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  1. #1
    Freaking Ratchet Rail Tracer's Avatar
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    Default The Anorexic Brain

    http://www.sciencenews.org/view/feat...Anorexic_Brain

    If people stereotype obesity as lack of control (though not always true,) Anorexia is the stereotype of TOO MUCH control (to the detriment of the person.)

    I'm still making my mind of the story. But in Anorexics, stimuli to food is registered differently compared to healthy and obese people. Sugar is very noticeable to anorexics. While for the obese, stimuli to sugar isn't as noticeable (possibly the reason why more is wanted.) Chocolate causes a big spike in anorexics, moderate for healthy, and small spikes in the obese.

    When we think of a mouth savoring food that causes a rise in dopamine, it tends to cause those of healthy and obese populations happy. In anorexic people, dopamine actually causes anxiety. Amphetamine was given to test this. Obese and healthy populations felt great when on it while anorexics just didn't feel right (this is why you don't give a person with an anxiety disorder adhd medications.)

    Hunger signals were also more apparent in the healthy and obese populations than it was in anorexic people. Anorexics have a very great perceived stimuli than actual stimuli, which is why something like a very finely made steak with all the garnishes left in front of an anorexic mind might cause that person to feel full (before he/she eats) but increases the hunger sensation in both normal and obese people.

    Fascinating. They haven't found a gene that causes this response, or if there was a gene that causes this type of response.

  2. #2
    Sugar Hiccup OrangeAppled's Avatar
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    I saw a documentary about anorexia & some points I took away from it were

    - Many anorexics have more "pleasant" levels of serotonin (I believe it was serotonin mentioned in the documentary, not dopamine) when they have not eaten & are even hungry, but when they eat it spikes serotonin too high which makes them anxious. This makes them not want to eat, associating it with anxiousness and associating not eating with being calm. This is opposite of normal people who get a serotonin boost to a pleasant level when they eat, which makes eating rewarding.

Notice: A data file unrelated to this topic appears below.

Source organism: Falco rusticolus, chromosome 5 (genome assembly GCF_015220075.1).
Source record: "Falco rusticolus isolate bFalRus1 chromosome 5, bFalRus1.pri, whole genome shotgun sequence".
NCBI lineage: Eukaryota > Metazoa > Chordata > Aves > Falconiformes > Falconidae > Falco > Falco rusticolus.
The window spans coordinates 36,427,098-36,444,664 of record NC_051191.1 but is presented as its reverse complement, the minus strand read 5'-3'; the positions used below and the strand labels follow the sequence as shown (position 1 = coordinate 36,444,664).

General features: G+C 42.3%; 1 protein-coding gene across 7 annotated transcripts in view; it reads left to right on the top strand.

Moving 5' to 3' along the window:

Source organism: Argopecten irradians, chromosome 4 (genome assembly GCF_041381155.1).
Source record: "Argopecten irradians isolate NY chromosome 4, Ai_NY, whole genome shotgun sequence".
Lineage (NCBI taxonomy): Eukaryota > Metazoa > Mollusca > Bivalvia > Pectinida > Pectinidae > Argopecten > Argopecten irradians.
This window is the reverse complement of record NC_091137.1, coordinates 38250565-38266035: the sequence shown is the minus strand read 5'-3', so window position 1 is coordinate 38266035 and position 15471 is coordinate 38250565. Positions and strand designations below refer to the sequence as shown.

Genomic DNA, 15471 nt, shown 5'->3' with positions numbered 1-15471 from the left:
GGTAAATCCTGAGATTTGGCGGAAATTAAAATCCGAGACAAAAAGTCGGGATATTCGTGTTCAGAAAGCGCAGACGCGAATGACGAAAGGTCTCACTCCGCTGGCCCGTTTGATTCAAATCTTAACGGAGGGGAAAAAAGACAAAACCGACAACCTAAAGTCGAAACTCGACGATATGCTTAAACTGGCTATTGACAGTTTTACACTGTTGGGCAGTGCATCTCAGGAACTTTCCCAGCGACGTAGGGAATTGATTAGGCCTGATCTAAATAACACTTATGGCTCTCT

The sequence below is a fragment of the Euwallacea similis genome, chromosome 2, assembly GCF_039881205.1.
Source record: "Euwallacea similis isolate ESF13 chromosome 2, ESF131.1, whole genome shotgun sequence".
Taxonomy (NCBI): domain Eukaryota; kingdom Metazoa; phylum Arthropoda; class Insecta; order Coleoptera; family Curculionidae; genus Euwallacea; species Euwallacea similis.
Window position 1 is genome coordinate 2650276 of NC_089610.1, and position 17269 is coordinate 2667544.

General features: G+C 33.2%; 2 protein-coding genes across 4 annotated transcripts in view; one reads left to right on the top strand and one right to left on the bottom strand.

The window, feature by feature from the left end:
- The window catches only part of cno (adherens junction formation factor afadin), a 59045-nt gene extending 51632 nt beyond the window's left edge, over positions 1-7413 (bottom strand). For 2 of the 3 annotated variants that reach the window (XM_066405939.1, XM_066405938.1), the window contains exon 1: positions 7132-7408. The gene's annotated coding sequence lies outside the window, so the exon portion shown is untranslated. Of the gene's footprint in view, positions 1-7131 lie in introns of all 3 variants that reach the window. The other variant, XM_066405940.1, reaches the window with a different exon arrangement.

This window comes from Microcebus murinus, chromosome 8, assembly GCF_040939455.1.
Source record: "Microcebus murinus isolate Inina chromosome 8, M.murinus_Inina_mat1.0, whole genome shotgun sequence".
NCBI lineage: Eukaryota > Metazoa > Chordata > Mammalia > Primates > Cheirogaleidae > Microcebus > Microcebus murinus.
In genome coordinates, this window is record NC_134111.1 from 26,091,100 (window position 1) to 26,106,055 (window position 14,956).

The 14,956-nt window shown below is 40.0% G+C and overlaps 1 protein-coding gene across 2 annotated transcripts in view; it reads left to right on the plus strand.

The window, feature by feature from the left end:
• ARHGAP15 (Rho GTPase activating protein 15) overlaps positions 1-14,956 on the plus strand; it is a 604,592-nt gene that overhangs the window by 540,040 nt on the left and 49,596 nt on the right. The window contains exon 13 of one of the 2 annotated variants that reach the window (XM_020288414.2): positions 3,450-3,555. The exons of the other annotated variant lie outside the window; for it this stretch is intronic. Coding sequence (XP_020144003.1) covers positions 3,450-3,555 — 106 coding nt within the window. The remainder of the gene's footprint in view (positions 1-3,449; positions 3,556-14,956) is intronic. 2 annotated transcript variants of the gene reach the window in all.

So the anxiousness over eating with anorexics has way less to do with fear of getting fat like many people think.
    One of the things rehabs tend to do for anorexics is make the eating process something more pleasant/rewarding & they do this by creating processes of shopping for food & preparing it that might be soothing for the person so as to associate eating with something positive.

    - It's similar to OCD & often is diagnosed along with OCD.

    - If the mother is anorexic, then a woman is more likely to be anorexic also. Whether this is nature or nurture was not mentioned (or I don't remember).
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  3. #3
    Freaking Ratchet Rail Tracer's Avatar
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    Quote Originally Posted by OrangeAppled View Post
    I saw a documentary about anorexia & some points I took away from it were

    - Many anorexics have more "pleasant" levels of serotonin (I believe it was serotonin mentioned in the documentary, not dopamine) when they have not eaten & are even hungry, but when they eat it spikes serotonin too high which makes them anxious. This makes them not want to eat, associating it with anxiousness and associating not eating with being calm. This is opposite of normal people who get a serotonin boost to a pleasant level when they eat, which makes eating rewarding.

    So the anxiousness over eating with anorexics has way less to do with fear of getting fat like many people think.
    One of the things rehabs tend to do for anorexics is make the eating process something more pleasant/rewarding & they do this by creating processes of shopping for food & preparing it that might be soothing for the person so as to associate eating with something positive.

    - It's similar to OCD & often is diagnosed along with OCD.

    - If the mother is anorexic, then a woman is more likely to be anorexic also. Whether this is nature or nurture was not mentioned (or I don't remember).
    Care to share the documentary if you can find it?

    And yes, there is a likelier chance that if the mother is anorexic, that the child may also have a higher chance of anorexia. They haven't found the gene in question yet that causes this (if there is one.)

    http://ed-bites.blogspot.com/2010/01...-anorexia.html